Expanding and developing the pool of diverse talent in the asset management space is a task requiring an intentional and sustained effort. From large firms to trade organizations to plan sponsors and entities in between, initiatives and efforts are being made to advance progress in this area, and investment managers, consultants and allocators cannot afford to drag their feet when it comes to developing a meaningful embrace of diversity, equity and inclusion and solutions toward bridging the gap.
The investment management industry is often referred to as a relationship business, and one organization is looking to build and extend those networks for students, particularly those at historically Black colleges and universities looking to enter the field.
Historically Black colleges and universities, typically limited by the size of their assets, are looking to gain further access to alternative assets as they seek to grow their endowments to further their mission as well as capture outsized returns that have swelled higher education institutions’ portfolios.
Plan Sponsors Establishing Purpose Behind Programs; Measurement Must Move Beyond Activity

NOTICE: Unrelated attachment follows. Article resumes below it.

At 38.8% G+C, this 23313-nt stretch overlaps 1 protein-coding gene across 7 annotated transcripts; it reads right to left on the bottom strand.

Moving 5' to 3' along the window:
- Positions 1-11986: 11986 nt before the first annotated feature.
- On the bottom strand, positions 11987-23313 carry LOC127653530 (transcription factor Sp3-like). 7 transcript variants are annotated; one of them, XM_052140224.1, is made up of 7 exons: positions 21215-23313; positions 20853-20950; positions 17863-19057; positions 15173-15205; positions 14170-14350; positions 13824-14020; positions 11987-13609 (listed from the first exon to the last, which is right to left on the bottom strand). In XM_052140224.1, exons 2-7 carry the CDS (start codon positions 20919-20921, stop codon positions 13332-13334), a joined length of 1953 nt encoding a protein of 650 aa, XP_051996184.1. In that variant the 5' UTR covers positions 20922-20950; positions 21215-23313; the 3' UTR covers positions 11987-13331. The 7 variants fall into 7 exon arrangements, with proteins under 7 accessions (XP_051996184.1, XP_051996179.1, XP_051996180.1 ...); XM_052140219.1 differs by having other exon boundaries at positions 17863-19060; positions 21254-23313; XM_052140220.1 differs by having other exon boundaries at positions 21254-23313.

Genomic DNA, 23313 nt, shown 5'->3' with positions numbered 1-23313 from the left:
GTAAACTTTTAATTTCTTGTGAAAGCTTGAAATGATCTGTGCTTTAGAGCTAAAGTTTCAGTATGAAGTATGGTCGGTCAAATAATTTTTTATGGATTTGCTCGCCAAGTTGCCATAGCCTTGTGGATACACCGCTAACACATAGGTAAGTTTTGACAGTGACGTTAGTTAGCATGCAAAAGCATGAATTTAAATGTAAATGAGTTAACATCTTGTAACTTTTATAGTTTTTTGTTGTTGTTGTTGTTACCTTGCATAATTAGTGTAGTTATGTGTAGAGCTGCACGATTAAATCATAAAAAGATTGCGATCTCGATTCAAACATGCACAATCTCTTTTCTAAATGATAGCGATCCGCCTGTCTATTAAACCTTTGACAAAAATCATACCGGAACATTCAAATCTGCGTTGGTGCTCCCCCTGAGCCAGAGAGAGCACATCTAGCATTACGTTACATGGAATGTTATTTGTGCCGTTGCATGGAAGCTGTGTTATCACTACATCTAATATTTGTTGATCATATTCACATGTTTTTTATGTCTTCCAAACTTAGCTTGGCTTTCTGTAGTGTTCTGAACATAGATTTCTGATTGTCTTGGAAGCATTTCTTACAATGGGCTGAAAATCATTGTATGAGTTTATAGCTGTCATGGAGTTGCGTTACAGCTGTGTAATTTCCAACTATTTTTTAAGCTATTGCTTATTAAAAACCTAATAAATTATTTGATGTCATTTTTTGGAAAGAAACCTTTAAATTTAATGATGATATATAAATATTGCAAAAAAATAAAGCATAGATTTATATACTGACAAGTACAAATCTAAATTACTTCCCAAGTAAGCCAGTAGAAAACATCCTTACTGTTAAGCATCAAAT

Calls for diversity measurement in the asset management space are increasing, with investors, politicians and regulators leading the push for further transparency – with varying results.
The push and pull between direct emerging manager programs versus the utilization of emerging managers-of-managers has been consistent through the years, with an overall lack of movement on both ends.
The investment management industry is reevaluating how it defines and monitors diversity as conversations on the subject continue to gain momentum.
The focus on diversity within the institutional asset management industry has left non-diverse managers within the emerging manager space in a precarious position.
The hedge fund space is either seemingly ready for its return to prominence within institutional portfolios or continues to be nudged aside as investors focus on illiquid assets – it just depends on what day you ask.
Early-stage venture capital firm 550 Capital Partners has launched to invest in startup companies led by military veterans.
This month, we take our annual look at historically Black colleges and universities.
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